Brandon was finishing his thirteenth novel when Moshe Feder at Tor Books bought the sixth he had written. In 2005 Brandon held his first published novel, Elantris, in his hands. Tor also published six books in Brandon’s Mistborn series, along with Warbreaker and then The Way of Kings, Words of Radiance, and Oathbringer, the first three in the planned ten-volume series The Stormlight Archive. Five books in his middle-grade Alcatraz Versus the Evil Librarians series were released by Starscape. Brandon was chosen to complete Robert Jordan’s Wheel of Time series; the final book, A Memory of Light, was released in 2013. That year also marked the releases of YA novels The Rithmatist from Tor and Steelheart from Delacorte—the first book of the Reckoners trilogy, which concluded in 2016 with Calamity—who also published his most recent work Skyward in late 2018.

Currently living in Utah with his wife and children, Brandon teaches creative writing at Brigham Young University. He also hosts the Hugo Award-winning writing advice podcast Writing Excuses with Mary Robinette Kowal, Howard Tayler, and Dan Wells.

The text of this recording is copyright © 2020 by Brandon Sanderson. The sound recording is copyright ℗ 2020 by Odyssey Writing Workshops Charitable Trust.

For more Odyssey podcasts, visit:
https://www.odysseyworkshop.org/resources/podcasts/

Odyssey Podcast #134: JG Faherty

mp3 Odyssey Podcast #134

JG Faherty was a guest lecturer at the 2020 Odyssey Writing Workshop. In this excerpt from his question-and-answer session, JG answers questions about his biggest career break and his biggest dislike about the writing life.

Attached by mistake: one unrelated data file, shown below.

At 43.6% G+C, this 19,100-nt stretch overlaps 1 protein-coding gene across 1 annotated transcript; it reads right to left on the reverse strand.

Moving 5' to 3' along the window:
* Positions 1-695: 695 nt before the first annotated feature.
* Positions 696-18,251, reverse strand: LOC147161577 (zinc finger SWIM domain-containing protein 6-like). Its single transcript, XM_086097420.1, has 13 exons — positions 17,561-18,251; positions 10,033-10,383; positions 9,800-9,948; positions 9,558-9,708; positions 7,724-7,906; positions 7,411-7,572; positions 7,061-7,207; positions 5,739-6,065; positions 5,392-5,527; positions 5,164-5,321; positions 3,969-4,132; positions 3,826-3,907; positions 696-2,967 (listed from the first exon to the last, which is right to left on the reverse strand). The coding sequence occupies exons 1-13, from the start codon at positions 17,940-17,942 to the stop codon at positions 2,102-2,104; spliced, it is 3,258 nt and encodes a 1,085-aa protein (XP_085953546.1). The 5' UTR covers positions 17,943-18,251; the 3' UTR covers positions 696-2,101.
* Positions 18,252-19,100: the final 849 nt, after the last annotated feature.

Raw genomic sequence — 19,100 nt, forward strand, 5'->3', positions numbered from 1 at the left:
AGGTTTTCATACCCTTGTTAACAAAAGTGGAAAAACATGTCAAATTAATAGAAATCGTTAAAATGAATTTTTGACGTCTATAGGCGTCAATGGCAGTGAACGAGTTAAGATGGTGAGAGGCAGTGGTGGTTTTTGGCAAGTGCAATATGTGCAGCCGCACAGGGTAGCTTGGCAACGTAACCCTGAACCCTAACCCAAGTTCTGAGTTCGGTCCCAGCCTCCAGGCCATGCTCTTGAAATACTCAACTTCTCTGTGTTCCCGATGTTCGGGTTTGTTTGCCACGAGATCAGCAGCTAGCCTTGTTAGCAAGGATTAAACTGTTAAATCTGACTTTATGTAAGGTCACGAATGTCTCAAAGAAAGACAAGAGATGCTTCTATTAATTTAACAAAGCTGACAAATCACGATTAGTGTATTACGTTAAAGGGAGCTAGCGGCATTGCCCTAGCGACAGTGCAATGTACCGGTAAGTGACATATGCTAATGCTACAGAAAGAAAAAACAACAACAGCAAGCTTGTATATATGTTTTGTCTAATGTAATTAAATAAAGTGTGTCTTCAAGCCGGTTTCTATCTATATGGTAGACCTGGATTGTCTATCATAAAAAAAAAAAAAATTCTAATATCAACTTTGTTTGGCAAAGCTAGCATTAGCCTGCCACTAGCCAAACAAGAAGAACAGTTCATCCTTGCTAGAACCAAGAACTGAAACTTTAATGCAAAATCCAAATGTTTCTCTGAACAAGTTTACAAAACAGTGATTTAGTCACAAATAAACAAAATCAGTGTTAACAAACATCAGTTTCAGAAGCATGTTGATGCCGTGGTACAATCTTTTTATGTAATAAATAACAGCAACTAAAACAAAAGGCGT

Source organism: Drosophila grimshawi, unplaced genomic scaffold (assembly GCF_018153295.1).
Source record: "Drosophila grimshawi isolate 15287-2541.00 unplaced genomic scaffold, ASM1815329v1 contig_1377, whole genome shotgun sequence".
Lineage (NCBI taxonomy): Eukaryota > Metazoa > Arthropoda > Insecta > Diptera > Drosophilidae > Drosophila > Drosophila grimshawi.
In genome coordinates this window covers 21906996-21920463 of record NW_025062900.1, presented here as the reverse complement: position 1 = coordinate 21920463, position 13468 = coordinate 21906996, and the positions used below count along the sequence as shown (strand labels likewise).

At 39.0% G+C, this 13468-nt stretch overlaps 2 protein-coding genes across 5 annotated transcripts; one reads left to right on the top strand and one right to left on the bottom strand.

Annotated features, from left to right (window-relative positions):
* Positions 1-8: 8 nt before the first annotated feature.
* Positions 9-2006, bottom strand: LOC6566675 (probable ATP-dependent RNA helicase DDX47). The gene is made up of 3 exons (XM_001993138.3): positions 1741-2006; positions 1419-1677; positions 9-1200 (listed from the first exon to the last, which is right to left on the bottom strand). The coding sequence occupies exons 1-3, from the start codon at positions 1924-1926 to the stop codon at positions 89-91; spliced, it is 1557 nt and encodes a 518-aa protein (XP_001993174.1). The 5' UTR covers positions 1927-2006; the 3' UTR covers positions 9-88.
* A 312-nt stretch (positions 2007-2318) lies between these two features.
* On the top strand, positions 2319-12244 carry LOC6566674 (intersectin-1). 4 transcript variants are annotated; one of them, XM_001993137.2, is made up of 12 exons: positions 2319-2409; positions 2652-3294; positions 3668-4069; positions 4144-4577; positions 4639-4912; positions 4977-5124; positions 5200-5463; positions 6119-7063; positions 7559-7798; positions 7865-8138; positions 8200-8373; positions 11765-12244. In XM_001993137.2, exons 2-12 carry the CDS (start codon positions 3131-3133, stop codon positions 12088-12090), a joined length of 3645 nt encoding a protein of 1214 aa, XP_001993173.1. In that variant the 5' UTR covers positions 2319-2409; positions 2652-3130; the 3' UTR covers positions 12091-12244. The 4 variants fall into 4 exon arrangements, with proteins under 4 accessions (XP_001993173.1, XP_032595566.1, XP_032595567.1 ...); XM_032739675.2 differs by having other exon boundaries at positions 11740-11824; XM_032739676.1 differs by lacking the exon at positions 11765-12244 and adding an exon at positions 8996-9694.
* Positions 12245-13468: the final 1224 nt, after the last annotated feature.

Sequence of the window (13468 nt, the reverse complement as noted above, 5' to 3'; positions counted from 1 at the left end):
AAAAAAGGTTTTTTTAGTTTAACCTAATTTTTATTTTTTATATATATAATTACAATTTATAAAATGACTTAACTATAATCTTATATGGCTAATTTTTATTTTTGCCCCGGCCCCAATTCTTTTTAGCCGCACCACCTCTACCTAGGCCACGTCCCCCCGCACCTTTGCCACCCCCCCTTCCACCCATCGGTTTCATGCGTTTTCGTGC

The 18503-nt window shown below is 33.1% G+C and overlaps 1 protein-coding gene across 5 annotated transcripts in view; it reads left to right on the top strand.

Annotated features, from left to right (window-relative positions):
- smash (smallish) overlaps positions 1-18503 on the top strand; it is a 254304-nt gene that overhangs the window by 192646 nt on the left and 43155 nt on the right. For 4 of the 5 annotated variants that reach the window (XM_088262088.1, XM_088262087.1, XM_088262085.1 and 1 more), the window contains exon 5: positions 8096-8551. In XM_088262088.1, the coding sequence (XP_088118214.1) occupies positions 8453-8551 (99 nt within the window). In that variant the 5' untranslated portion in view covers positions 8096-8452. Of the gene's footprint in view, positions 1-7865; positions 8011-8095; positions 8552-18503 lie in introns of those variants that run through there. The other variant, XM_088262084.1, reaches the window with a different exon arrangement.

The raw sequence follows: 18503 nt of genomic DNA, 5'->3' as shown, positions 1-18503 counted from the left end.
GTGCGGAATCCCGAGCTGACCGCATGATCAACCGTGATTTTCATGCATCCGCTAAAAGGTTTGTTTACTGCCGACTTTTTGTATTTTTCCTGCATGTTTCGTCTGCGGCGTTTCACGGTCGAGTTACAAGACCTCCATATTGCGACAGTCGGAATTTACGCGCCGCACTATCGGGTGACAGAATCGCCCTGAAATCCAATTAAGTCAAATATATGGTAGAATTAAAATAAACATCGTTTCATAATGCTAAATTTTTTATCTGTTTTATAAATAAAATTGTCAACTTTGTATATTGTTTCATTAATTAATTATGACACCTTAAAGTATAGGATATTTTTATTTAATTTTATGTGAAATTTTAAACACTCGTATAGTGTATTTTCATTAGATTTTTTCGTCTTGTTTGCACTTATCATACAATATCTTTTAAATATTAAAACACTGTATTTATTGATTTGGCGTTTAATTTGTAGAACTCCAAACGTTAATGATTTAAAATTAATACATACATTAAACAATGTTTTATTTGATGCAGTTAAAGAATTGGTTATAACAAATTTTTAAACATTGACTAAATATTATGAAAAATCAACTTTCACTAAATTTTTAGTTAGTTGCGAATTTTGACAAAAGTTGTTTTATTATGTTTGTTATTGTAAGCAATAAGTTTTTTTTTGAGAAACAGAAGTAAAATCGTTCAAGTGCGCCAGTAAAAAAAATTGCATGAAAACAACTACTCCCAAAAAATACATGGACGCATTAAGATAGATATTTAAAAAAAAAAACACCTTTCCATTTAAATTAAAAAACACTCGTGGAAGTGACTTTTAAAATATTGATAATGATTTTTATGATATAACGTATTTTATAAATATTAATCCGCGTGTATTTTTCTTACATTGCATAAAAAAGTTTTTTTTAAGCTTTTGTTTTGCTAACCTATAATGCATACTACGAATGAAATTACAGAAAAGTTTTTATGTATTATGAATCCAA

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A life-long resident of New York’s haunted Hudson Valley, JG is the author of seven novels, ten novellas, and more than seventy-five short stories, and he’s been a finalist for both the Bram Stoker Award (The Cure, Ghosts of Coronado Bay) and ITW Thriller Award (The Burning Time). He writes adult and YA horror, science fiction, dark fantasy, and paranormal romance, and his works range from quiet, dark suspense to over-the-top comic gruesomeness.

Since 2011, JG has been a Board Trustee for the Horror Writers Association (HWA) and a Mentor. He launched their Young Adult program, and also their Library & Literacy program, which he still runs. Recently, he co-founded the HWA’s Summer Scares reading initiative in conjunction with Becky Spratford and several library organization, and he teaches local teen writing programs at libraries. In 2019, he was recognized with the Mentor of the Year Award by the HWA.

As a child, his favorite playground was a seventeenth-century cemetery, which many people feel explains a lot. You can follow him at www.twitter.com/jgfaherty, www.facebook.com/jgfaherty, and www.jgfaherty.com.

The text of this recording is copyright © 2020 by JG Faherty. The sound recording is copyright ℗ 2020 by Odyssey Writing Workshops Charitable Trust.

For more Odyssey podcasts, visit: odysseyworkshop.org/podcasts.html

Odyssey Podcast #133: JG Faherty

mp3 Odyssey Podcast #133